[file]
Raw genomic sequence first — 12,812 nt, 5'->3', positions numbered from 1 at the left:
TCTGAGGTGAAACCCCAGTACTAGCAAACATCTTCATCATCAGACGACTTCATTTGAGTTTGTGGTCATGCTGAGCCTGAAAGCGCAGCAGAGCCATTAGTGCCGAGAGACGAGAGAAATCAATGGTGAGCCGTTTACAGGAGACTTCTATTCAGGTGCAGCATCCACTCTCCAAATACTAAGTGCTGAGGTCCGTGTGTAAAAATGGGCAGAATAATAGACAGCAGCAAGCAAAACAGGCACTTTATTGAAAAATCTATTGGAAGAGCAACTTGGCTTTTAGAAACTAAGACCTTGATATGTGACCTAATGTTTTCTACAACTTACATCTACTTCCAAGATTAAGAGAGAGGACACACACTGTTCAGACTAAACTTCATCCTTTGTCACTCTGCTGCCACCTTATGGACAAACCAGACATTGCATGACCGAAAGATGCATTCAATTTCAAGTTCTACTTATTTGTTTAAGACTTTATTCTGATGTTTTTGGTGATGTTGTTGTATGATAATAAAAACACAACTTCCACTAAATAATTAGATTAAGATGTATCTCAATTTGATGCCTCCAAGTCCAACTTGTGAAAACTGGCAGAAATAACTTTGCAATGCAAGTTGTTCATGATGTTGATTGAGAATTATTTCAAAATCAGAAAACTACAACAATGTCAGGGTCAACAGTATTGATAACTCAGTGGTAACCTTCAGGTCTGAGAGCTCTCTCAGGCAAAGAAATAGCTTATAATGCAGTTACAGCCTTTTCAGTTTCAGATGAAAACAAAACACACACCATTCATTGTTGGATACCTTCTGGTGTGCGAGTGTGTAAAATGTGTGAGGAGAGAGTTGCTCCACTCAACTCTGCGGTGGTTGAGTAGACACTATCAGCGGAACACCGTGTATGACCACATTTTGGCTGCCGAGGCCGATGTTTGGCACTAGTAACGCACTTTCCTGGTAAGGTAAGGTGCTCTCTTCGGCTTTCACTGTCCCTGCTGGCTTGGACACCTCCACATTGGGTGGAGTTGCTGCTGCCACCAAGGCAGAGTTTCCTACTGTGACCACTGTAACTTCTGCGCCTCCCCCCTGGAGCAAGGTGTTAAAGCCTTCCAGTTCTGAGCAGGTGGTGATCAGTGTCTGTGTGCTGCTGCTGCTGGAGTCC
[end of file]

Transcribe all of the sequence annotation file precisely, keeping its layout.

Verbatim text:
Raw genomic sequence first — 12,812 nt, 5'->3', positions numbered from 1 at the left:
TCTGAGGTGAAACCCCAGTACTAGCAAACATCTTCATCATCAGACGACTTCATTTGAGTTTGTGGTCATGCTGAGCCTGAAAGCGCAGCAGAGCCATTAGTGCCGAGAGACGAGAGAAATCAATGGTGAGCCGTTTACAGGAGACTTCTATTCAGGTGCAGCATCCACTCTCCAAATACTAAGTGCTGAGGTCCGTGTGTAAAAATGGGCAGAATAATAGACAGCAGCAAGCAAAACAGGCACTTTATTGAAAAATCTATTGGAAGAGCAACTTGGCTTTTAGAAACTAAGACCTTGATATGTGACCTAATGTTTTCTACAACTTACATCTACTTCCAAGATTAAGAGAGAGGACACACACTGTTCAGACTAAACTTCATCCTTTGTCACTCTGCTGCCACCTTATGGACAAACCAGACATTGCATGACCGAAAGATGCATTCAATTTCAAGTTCTACTTATTTGTTTAAGACTTTATTCTGATGTTTTTGGTGATGTTGTTGTATGATAATAAAAACACAACTTCCACTAAATAATTAGATTAAGATGTATCTCAATTTGATGCCTCCAAGTCCAACTTGTGAAAACTGGCAGAAATAACTTTGCAATGCAAGTTGTTCATGATGTTGATTGAGAATTATTTCAAAATCAGAAAACTACAACAATGTCAGGGTCAACAGTATTGATAACTCAGTGGTAACCTTCAGGTCTGAGAGCTCTCTCAGGCAAAGAAATAGCTTATAATGCAGTTACAGCCTTTTCAGTTTCAGATGAAAACAAAACACACACCATTCATTGTTGGATACCTTCTGGTGTGCGAGTGTGTAAAATGTGTGAGGAGAGAGTTGCTCCACTCAACTCTGCGGTGGTTGAGTAGACACTATCAGCGGAACACCGTGTATGACCACATTTTGGCTGCCGAGGCCGATGTTTGGCACTAGTAACGCACTTTCCTGGTAAGGTAAGGTGCTCTCTTCGGCTTTCACTGTCCCTGCTGGCTTGGACACCTCCACATTGGGTGGAGTTGCTGCTGCCACCAAGGCAGAGTTTCCTACTGTGACCACTGTAACTTCTGCGCCTCCCCCCTGGAGCAAGGTGTTAAAGCCTTCCAGTTCTGAGCAGGTGGTGATCAGTGTCTGTGTGCTGCTGCTGCTGGAGTCC